If you’re like most drivers, you aren’t actively looking for motorcycles. Visually speaking, you’re much more likely to keep an eye out for other cars and trucks. But if you’re going to be a safe driver, you need to learn to share the road with everyone.
4 Tips for Sharing the Road
By the nature of their design, motorcycles are far less crashworthy than cars, trucks, and other four-wheel vehicles. Their small frame also makes them less visible to other drivers and, therefore, more dangerous.
While motorcycle accidents have gone down slightly in recent years, they’re still responsible for thousands of deaths every year. In 2017, 5,172 motorcycle riders were killed in traffic fatalities. And despite only making up 3 percent of the entire registered motor vehicle fleet in the United States, they account for 14 percent of all traffic fatalities.
Tens of thousands of motorcycle riders are injured each year. According to The Law Offices of Jeffrey S. Glassman, the most commonly cited causes include:
- Cutting off a motorcyclist at an intersection
- Failure to yield
- Following too closely
- Swerving in front of a motorcyclist
- Driving under the influence
Injuries range from road rash and broken bones to internal organ damage and brain trauma. And while motorcyclists certainly need to increase their own emphasis on safe driving, we all play a role in making our roads safer for these motorists.
As a driver, here are some tips that should help you to better share the road with motorcycles and, as a result, enhance the safety of everyone.
- Always Check Blind Spots
Think about how common it is to not see a car in your blind spot. Now consider how much smaller a motorcycle is and how easily they can get swallowed in these voids.
Prior to changing lanes, always make sure you do a visible check of your blind spots by physically looking over your shoulder. By getting in the habit of looking for vehicles (big and small), you’ll be less likely to hit a motorcycle rider or cause them to swerve off the road.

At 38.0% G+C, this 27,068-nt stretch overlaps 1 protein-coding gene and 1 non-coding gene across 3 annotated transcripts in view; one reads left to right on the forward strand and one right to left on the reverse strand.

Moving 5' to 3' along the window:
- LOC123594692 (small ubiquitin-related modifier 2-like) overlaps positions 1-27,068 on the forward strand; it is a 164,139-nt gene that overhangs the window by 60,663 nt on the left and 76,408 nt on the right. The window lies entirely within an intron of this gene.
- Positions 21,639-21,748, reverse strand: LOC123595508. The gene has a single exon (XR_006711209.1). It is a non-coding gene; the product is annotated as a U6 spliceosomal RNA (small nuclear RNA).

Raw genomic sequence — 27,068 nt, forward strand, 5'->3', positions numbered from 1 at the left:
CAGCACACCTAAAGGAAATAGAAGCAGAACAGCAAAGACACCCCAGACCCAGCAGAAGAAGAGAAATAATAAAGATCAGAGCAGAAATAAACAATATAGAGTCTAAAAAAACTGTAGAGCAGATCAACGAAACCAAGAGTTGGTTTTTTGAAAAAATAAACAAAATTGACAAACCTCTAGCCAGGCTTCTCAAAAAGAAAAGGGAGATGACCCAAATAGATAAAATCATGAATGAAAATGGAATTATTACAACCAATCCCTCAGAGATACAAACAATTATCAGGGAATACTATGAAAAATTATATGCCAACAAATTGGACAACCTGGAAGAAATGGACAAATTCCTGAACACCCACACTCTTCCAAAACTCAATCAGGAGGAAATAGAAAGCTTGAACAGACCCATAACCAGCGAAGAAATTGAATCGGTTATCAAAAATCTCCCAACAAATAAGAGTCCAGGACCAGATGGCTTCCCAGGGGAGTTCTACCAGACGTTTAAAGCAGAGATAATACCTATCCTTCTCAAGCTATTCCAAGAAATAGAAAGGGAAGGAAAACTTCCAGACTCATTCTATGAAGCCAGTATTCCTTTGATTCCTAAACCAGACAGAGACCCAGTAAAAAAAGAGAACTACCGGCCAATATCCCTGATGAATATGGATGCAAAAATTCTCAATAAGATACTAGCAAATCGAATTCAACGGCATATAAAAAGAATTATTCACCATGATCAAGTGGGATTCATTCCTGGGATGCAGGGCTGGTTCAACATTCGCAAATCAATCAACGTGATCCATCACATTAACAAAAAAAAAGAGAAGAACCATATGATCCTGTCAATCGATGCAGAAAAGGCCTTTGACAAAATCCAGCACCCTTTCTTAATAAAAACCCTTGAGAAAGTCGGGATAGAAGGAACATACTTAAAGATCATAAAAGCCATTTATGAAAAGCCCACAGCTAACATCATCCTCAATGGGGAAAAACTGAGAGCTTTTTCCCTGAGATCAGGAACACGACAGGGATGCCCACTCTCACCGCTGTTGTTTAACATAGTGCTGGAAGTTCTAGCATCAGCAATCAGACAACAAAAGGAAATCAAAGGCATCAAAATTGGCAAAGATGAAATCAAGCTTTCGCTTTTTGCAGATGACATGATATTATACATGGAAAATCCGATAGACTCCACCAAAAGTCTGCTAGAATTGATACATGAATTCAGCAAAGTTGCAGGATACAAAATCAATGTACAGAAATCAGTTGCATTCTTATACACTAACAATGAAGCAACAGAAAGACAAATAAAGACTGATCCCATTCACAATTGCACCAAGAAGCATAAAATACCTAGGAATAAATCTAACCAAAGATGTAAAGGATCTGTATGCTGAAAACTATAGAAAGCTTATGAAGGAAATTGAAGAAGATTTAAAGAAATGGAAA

- Use Caution When Passing
You’re allowed to pass a motorcycle just like you would any other vehicle. However, make sure you provide plenty of space and warning.
Depending on the speed at which you’re driving, passing a motorcycle at a close distance could actually create a gust of wind that causes the rider to become unstable or lose balance. This is why it’s recommended that you signal for a few seconds and maintain a distance of at least three car lengths.
- Be Cognizant of Weather
Most drivers don’t think too much about weather when driving. While it’s always preferable to have nice conditions, newer vehicles are equipped with so many different safety features and technology that there really isn’t a whole lot of risk involved. The same can’t be said for motorcycle riders, who are far more susceptible to the effects of inclement weather.
“Rain and winter weather in particular can make it almost impossible for motorcyclist to continue to travel,” Driving-Tests.org explains. “Windy conditions can make it difficult for motorcyclists to control their vehicle on the road. Also remember that weather conditions often reduce your own visibility and may cause motorcycles to be more difficult to see.”
Whether it’s rain, winter weather, or extreme wind, try your best not to ride directly in front of or beside motorcycles. These conditions can lead to unpredictable situations and it’s best to have some separation.
- Don’t Tailgate
When driving behind a motorcycle, follow the four-second rule (which states that you should be at least four seconds behind.) You can measure this by choosing an object on or beside the road (like a sign, tree, or house) and counting the seconds between when the motorcycle passes it and when your vehicle passes it. If it’s less than four seconds, tap the brakes and adjust your speed.
Put Safety First
It doesn’t take that much effort to prioritize safety. With just a few simple tweaks to your habits and routines, you can make the road safer for everyone – including vulnerable motorcyclists. You can’t singlehandedly change the world, but you can do your part!